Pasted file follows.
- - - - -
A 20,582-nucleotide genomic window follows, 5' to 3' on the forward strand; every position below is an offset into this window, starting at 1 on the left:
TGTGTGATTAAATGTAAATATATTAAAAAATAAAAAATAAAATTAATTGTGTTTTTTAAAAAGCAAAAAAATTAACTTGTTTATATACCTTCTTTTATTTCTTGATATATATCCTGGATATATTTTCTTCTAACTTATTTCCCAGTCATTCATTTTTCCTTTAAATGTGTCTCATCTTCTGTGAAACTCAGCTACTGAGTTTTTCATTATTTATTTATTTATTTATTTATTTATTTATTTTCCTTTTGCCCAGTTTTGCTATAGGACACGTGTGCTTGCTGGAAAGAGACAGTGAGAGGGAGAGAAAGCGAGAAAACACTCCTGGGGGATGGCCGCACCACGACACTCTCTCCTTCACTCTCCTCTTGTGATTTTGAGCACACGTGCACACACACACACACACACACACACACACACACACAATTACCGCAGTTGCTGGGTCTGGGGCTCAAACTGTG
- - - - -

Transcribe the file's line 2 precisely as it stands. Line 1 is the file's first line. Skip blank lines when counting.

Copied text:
TGTGTGATTAAATGTAAATATATTAAAAAATAAAAAATAAAATTAATTGTGTTTTTTAAAAAGCAAAAAAATTAACTTGTTTATATACCTTCTTTTATTTCTTGATATATATCCTGGATATATTTTCTTCTAACTTATTTCCCAGTCATTCATTTTTCCTTTAAATGTGTCTCATCTTCTGTGAAACTCAGCTACTGAGTTTTTCATTATTTATTTATTTATTTATTTATTTATTTATTTTCCTTTTGCCCAGTTTTGCTATAGGACACGTGTGCTTGCTGGAAAGAGACAGTGAGAGGGAGAGAAAGCGAGAAAACACTCCTGGGGGATGGCCGCACCACGACACTCTCTCCTTCACTCTCCTCTTGTGATTTTGAGCACACGTGCACACACACACACACACACACACACACACACACACAATTACCGCAGTTGCTGGGTCTGGGGCTCAAACTGTG